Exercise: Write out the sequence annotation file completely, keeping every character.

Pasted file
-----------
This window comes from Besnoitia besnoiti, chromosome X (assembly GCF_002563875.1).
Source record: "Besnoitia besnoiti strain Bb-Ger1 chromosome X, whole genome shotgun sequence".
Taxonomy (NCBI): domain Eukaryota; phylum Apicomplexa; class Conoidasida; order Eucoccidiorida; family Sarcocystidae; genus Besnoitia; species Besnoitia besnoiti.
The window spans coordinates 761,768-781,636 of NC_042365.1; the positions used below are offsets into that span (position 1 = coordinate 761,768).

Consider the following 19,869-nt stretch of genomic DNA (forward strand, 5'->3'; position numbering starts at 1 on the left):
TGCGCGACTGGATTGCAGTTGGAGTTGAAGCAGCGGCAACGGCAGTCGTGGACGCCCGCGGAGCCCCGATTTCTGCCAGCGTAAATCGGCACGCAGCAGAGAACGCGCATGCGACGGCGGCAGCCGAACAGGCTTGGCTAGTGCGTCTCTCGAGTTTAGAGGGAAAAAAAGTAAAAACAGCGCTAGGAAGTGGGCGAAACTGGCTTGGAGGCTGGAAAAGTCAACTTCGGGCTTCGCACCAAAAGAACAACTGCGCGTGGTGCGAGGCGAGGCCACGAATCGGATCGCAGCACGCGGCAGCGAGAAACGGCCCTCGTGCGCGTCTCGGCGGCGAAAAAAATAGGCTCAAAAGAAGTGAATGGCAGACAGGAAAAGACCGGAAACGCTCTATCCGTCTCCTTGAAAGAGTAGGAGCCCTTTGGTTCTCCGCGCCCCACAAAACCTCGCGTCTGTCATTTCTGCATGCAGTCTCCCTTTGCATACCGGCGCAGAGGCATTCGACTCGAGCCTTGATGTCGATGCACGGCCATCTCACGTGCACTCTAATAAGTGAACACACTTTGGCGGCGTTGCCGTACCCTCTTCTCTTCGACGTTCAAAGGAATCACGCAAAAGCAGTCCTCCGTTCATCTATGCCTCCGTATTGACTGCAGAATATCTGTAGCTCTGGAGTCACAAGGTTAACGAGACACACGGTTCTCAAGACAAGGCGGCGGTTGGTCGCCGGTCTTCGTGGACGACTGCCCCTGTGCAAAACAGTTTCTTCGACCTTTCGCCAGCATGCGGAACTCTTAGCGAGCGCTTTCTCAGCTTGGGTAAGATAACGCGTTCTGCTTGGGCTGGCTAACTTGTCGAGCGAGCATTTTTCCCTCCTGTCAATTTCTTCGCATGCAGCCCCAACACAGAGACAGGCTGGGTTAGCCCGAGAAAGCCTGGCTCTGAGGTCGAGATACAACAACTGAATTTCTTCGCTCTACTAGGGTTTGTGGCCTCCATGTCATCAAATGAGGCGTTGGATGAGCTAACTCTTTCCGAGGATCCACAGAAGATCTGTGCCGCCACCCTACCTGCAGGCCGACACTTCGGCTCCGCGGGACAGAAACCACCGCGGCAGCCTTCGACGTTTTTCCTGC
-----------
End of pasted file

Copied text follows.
This window comes from Besnoitia besnoiti, chromosome X (assembly GCF_002563875.1).
Source record: "Besnoitia besnoiti strain Bb-Ger1 chromosome X, whole genome shotgun sequence".
Taxonomy (NCBI): domain Eukaryota; phylum Apicomplexa; class Conoidasida; order Eucoccidiorida; family Sarcocystidae; genus Besnoitia; species Besnoitia besnoiti.
The window spans coordinates 761,768-781,636 of NC_042365.1; the positions used below are offsets into that span (position 1 = coordinate 761,768).

Consider the following 19,869-nt stretch of genomic DNA (forward strand, 5'->3'; position numbering starts at 1 on the left):
TGCGCGACTGGATTGCAGTTGGAGTTGAAGCAGCGGCAACGGCAGTCGTGGACGCCCGCGGAGCCCCGATTTCTGCCAGCGTAAATCGGCACGCAGCAGAGAACGCGCATGCGACGGCGGCAGCCGAACAGGCTTGGCTAGTGCGTCTCTCGAGTTTAGAGGGAAAAAAAGTAAAAACAGCGCTAGGAAGTGGGCGAAACTGGCTTGGAGGCTGGAAAAGTCAACTTCGGGCTTCGCACCAAAAGAACAACTGCGCGTGGTGCGAGGCGAGGCCACGAATCGGATCGCAGCACGCGGCAGCGAGAAACGGCCCTCGTGCGCGTCTCGGCGGCGAAAAAAATAGGCTCAAAAGAAGTGAATGGCAGACAGGAAAAGACCGGAAACGCTCTATCCGTCTCCTTGAAAGAGTAGGAGCCCTTTGGTTCTCCGCGCCCCACAAAACCTCGCGTCTGTCATTTCTGCATGCAGTCTCCCTTTGCATACCGGCGCAGAGGCATTCGACTCGAGCCTTGATGTCGATGCACGGCCATCTCACGTGCACTCTAATAAGTGAACACACTTTGGCGGCGTTGCCGTACCCTCTTCTCTTCGACGTTCAAAGGAATCACGCAAAAGCAGTCCTCCGTTCATCTATGCCTCCGTATTGACTGCAGAATATCTGTAGCTCTGGAGTCACAAGGTTAACGAGACACACGGTTCTCAAGACAAGGCGGCGGTTGGTCGCCGGTCTTCGTGGACGACTGCCCCTGTGCAAAACAGTTTCTTCGACCTTTCGCCAGCATGCGGAACTCTTAGCGAGCGCTTTCTCAGCTTGGGTAAGATAACGCGTTCTGCTTGGGCTGGCTAACTTGTCGAGCGAGCATTTTTCCCTCCTGTCAATTTCTTCGCATGCAGCCCCAACACAGAGACAGGCTGGGTTAGCCCGAGAAAGCCTGGCTCTGAGGTCGAGATACAACAACTGAATTTCTTCGCTCTACTAGGGTTTGTGGCCTCCATGTCATCAAATGAGGCGTTGGATGAGCTAACTCTTTCCGAGGATCCACAGAAGATCTGTGCCGCCACCCTACCTGCAGGCCGACACTTCGGCTCCGCGGGACAGAAACCACCGCGGCAGCCTTCGACGTTTTTCCTGC